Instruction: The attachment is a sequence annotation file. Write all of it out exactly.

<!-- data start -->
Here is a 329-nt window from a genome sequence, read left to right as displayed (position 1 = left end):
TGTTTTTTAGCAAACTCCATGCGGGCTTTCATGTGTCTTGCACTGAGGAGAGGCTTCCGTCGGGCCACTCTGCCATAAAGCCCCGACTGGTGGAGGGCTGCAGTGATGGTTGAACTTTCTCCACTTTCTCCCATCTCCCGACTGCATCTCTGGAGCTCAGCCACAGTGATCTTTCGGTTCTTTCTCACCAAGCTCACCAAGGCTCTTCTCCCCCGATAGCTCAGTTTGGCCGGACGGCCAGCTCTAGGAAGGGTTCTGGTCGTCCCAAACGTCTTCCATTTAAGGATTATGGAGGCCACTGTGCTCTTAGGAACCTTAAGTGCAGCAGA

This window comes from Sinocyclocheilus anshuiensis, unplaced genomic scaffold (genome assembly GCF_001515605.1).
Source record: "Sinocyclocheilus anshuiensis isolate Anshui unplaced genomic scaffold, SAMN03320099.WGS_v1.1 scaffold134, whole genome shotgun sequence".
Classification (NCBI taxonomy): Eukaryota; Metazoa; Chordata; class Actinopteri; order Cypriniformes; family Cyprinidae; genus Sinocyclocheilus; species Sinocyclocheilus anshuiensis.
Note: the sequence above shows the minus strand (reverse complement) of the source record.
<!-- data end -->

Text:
Here is a 329-nt window from a genome sequence, read left to right as displayed (position 1 = left end):
TGTTTTTTAGCAAACTCCATGCGGGCTTTCATGTGTCTTGCACTGAGGAGAGGCTTCCGTCGGGCCACTCTGCCATAAAGCCCCGACTGGTGGAGGGCTGCAGTGATGGTTGAACTTTCTCCACTTTCTCCCATCTCCCGACTGCATCTCTGGAGCTCAGCCACAGTGATCTTTCGGTTCTTTCTCACCAAGCTCACCAAGGCTCTTCTCCCCCGATAGCTCAGTTTGGCCGGACGGCCAGCTCTAGGAAGGGTTCTGGTCGTCCCAAACGTCTTCCATTTAAGGATTATGGAGGCCACTGTGCTCTTAGGAACCTTAAGTGCAGCAGA

This window comes from Sinocyclocheilus anshuiensis, unplaced genomic scaffold (genome assembly GCF_001515605.1).
Source record: "Sinocyclocheilus anshuiensis isolate Anshui unplaced genomic scaffold, SAMN03320099.WGS_v1.1 scaffold134, whole genome shotgun sequence".
Classification (NCBI taxonomy): Eukaryota; Metazoa; Chordata; class Actinopteri; order Cypriniformes; family Cyprinidae; genus Sinocyclocheilus; species Sinocyclocheilus anshuiensis.
Note: the sequence above shows the minus strand (reverse complement) of the source record.